The U.S. government reported that spending by consumers fell 0.1% in April, an $8.1 billion drop and the first decline in a year. It missed forecasts of a 0.2% gain.
Still, there are three reasons to discount the spin saying the number points to slower-than-expected growth at midyear.
1. The weather did it.
Sounds weird to still be talking polar vortex after Memorial Day but even if your idea of summer whites is sweat socks it's still true.
Look, consumer spending rose $117.6 billion in March -- a full percentage-point gain, the biggest since 2009. Why? Because it rose just 0.2% in January and 0.1% in December, when people were stuck at home in big swaths of the nation. In parts of February and March, Nanook of the North emerged from his igloo -- which, strangely, seemed to have journeyed as far south as Atlanta in January winter -- and spent pent-up money. In April, Nanook North (and Susie Southeast) reverted to the mean.
Look at the moving average of consumer spending and April spending was still 1.8% above the average of January through March, says Regions Financial chief economist Richard Moody. So don't make too much of the dip, he argues.
2. The drop is in a couple of categories that still look fine overall.
The simplest reason to discount today's news is the entire $8.1 billion drop can be attributed to lower spending on heat and utilities, which helped drive the modest gains in frigid December and January. Lower spending on autos, which dipped in February and surged in March, were another factor in the drop.
No one is going to stop heating their house -- they simply spent less in April because it wasn't as cold. Autos are still looking on track for 16-plus million unit sales in the U.S. this year, and nothing about today's news changed that.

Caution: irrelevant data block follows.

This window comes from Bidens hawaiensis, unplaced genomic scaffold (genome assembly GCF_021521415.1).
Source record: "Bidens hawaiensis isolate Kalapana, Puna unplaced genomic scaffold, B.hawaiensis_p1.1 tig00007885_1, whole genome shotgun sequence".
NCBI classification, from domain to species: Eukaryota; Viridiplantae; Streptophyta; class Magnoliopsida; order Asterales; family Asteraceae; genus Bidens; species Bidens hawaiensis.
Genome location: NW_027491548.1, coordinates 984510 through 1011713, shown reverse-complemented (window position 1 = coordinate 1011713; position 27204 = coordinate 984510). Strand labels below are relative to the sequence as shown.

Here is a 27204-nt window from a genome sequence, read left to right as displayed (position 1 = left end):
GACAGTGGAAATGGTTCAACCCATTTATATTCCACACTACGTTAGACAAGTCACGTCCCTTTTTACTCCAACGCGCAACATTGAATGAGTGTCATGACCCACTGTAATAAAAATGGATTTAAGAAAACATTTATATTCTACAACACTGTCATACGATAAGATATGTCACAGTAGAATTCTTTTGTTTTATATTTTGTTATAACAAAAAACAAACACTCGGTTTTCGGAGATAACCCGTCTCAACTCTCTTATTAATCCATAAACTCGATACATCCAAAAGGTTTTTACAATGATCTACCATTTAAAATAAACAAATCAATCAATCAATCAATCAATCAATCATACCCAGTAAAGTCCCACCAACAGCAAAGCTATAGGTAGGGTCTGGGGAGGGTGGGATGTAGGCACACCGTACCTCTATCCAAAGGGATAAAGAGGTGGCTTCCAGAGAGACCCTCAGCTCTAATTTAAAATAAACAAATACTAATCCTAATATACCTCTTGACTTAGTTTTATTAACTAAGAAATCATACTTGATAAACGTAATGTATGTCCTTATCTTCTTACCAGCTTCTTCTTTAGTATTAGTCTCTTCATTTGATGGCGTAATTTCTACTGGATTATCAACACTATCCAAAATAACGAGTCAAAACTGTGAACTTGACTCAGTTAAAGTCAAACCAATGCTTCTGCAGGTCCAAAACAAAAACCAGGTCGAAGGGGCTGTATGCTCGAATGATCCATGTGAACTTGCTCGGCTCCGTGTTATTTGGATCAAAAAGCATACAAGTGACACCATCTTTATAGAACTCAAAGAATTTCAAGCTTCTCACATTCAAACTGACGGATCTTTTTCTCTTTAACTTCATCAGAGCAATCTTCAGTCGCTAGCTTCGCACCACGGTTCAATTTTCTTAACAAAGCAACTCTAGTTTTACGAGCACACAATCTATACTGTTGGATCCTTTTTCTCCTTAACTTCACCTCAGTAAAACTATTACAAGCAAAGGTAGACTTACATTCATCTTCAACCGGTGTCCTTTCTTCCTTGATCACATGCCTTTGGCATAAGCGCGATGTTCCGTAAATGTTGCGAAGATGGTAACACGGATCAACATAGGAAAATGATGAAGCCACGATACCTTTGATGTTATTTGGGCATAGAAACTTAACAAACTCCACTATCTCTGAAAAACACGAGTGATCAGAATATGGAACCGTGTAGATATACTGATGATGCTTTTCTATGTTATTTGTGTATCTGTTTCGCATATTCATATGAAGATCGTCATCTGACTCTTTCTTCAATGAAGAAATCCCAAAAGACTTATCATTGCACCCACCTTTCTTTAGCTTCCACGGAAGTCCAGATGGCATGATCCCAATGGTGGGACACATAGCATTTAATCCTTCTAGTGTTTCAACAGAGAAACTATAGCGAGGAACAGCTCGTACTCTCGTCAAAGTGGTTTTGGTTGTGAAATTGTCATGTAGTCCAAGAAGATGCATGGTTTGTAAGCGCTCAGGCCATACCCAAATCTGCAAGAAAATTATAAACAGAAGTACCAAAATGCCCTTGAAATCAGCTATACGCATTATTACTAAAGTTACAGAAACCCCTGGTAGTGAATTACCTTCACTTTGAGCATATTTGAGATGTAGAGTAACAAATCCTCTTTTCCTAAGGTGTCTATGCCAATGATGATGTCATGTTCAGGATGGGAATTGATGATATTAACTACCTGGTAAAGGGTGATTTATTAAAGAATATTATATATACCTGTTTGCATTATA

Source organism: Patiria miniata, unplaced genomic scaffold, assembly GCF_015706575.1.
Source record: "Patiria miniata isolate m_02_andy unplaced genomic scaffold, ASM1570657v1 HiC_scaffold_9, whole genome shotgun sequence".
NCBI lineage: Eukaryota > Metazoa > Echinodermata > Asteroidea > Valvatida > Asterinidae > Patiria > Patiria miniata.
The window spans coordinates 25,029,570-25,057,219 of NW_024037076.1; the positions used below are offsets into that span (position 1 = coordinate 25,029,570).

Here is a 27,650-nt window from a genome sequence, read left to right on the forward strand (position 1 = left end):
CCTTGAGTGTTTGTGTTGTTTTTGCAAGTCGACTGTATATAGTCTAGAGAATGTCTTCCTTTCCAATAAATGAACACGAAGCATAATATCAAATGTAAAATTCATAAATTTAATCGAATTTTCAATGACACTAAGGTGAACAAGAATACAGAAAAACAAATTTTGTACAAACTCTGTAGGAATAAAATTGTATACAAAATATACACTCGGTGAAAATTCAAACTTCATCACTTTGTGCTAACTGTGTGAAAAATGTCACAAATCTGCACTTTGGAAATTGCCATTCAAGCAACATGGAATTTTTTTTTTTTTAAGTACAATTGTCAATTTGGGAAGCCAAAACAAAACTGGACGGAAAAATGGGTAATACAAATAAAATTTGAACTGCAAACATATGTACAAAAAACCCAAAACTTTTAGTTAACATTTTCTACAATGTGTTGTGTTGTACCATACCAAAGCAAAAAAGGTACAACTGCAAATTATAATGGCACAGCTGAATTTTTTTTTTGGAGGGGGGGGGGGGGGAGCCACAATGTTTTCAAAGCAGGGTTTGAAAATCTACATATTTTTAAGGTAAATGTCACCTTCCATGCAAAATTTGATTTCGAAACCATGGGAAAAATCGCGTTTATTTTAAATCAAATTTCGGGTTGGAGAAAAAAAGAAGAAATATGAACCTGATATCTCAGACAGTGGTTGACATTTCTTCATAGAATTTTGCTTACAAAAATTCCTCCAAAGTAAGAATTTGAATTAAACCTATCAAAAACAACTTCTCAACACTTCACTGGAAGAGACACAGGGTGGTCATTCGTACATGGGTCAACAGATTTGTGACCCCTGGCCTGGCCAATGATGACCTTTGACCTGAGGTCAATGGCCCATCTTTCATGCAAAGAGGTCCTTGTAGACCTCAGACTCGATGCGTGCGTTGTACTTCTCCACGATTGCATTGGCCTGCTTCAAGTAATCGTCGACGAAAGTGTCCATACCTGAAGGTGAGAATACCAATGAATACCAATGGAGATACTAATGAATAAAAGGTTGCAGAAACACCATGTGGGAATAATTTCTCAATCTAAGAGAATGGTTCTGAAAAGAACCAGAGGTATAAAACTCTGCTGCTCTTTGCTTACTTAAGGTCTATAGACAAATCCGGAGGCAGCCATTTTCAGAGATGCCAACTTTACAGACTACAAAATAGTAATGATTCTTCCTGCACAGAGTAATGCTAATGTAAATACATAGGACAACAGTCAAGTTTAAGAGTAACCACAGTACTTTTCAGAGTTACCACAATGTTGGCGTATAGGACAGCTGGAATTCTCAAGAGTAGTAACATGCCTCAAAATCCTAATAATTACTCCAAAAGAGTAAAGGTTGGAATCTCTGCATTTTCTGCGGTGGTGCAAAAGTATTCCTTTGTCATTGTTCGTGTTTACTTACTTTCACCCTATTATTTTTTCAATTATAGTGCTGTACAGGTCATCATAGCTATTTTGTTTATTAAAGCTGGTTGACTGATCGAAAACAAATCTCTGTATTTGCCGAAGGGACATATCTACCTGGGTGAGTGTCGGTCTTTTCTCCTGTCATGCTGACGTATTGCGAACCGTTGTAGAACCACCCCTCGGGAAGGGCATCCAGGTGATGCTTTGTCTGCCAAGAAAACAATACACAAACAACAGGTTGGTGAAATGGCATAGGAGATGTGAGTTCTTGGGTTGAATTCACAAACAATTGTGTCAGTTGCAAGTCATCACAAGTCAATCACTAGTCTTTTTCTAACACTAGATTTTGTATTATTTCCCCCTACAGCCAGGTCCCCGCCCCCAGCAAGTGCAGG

3. It's not consistent with most other data.
The job market took off in April, with employers adding 288,000 workers. The four-week average of jobless claims are running at a seven-year low, indicating few workers have much reason to fear being laid off. Even the numbers of people who are working part-time for economic reasons has dropped by about 300,000 this year to 7.5 million, by Labor Department estimates. More people with jobs rarely means a consumer-spending drop, let alone one that persists.
Joel Naroff, president of Naroff Economic Advisors, and Moody think consumer spending is behaving about as it did in the first quarter overall -- when the government says it rose at a 3.1% annual rate. That's a little below where it should be to get a really rapid acceleration in the whole economy, Naroff argues. But not a sign of trouble.
"It was disappointing to see that consumers are not flocking back into the stores," Naroff said. "But don't think spending this quarter will be weak."
The real issue is whether the job market will improve enough to keep consumer spending growing. Naroff, normally one of most-bullish top economists, is wary of a pickup in personal income that is slower than he has expected and thinks the economy may need more help from higher wages -- a point Federal Reserve Chair Janet Yellen has also made. But Moody says the job market is tightening and will tighten more this year.
It had better. As argued here Thursday, business investment is what really has to pick up if overall growth is to hit 3% this year -- a level that would drive unemployment well under 6% from 6.3% in April. But if the long, slow recovery has taught us anything, it's that U.S. business isn't going to spend for new products until it's 100% clear consumers will buy them.
At the time of publication, the author held no positions in any of the stocks mentioned.
This article represents the opinion of a contributor and not necessarily that of TheStreet or its editorial staff.